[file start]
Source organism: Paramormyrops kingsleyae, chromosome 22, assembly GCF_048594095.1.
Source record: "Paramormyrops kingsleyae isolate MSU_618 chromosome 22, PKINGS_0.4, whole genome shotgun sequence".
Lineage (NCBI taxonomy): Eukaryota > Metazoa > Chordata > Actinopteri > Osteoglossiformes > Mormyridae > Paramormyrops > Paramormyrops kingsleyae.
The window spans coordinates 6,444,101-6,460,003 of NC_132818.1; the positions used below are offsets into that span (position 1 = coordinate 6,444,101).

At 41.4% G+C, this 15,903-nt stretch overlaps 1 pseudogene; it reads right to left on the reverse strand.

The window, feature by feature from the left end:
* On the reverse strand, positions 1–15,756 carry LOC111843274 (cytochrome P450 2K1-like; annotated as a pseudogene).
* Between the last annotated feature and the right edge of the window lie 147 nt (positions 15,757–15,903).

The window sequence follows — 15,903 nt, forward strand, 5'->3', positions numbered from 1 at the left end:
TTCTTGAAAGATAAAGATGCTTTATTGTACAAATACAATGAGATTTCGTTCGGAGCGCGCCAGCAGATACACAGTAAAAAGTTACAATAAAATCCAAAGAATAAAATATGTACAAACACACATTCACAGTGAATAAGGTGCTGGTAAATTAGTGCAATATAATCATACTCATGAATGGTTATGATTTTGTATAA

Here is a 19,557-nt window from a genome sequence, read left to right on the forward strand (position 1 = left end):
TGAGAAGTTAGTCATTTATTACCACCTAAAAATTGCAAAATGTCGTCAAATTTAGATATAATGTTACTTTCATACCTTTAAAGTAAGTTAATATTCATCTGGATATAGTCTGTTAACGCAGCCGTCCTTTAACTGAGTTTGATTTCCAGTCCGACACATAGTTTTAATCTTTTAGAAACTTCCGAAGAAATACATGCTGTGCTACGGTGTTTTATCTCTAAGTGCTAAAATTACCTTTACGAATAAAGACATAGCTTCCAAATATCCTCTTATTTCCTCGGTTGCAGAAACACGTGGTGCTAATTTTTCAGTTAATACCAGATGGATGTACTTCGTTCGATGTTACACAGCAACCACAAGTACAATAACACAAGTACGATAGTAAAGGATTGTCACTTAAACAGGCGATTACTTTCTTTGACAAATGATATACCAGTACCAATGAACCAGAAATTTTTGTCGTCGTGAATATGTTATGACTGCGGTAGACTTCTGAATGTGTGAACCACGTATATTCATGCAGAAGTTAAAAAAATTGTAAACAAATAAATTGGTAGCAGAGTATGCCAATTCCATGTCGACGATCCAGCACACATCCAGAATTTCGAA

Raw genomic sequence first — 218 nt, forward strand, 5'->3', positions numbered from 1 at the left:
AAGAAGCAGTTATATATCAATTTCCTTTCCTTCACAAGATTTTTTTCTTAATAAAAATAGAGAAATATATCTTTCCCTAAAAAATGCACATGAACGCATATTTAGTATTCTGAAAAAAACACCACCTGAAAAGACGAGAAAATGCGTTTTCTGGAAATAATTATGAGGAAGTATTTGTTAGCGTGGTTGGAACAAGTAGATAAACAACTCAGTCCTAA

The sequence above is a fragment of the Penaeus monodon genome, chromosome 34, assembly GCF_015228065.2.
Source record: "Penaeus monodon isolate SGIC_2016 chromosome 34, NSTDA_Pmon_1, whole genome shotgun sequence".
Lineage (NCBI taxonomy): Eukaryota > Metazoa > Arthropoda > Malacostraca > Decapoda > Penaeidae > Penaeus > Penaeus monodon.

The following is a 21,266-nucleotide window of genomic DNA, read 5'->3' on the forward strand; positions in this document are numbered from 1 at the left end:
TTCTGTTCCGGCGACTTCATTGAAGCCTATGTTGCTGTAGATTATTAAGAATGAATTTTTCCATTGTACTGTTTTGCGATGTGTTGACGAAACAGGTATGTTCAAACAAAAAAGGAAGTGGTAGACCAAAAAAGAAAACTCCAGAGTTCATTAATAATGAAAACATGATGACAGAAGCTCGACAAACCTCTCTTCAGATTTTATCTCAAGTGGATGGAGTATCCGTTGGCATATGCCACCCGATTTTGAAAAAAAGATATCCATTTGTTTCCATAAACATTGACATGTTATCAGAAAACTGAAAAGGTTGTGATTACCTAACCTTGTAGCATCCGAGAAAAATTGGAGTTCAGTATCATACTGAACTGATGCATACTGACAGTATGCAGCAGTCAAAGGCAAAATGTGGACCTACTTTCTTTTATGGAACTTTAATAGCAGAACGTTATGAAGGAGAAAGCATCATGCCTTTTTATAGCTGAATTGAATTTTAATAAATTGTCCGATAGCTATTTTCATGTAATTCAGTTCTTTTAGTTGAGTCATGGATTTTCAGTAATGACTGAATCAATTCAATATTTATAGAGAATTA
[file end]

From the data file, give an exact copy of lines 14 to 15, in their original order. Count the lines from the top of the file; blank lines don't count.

AAGAAGCAGTTATATATCAATTTCCTTTCCTTCACAAGATTTTTTTCTTAATAAAAATAGAGAAATATATCTTTCCCTAAAAAATGCACATGAACGCATATTTAGTATTCTGAAAAAAACACCACCTGAAAAGACGAGAAAATGCGTTTTCTGGAAATAATTATGAGGAAGTATTTGTTAGCGTGGTTGGAACAAGTAGATAAACAACTCAGTCCTAA

The sequence above is a fragment of the Penaeus monodon genome, chromosome 34, assembly GCF_015228065.2.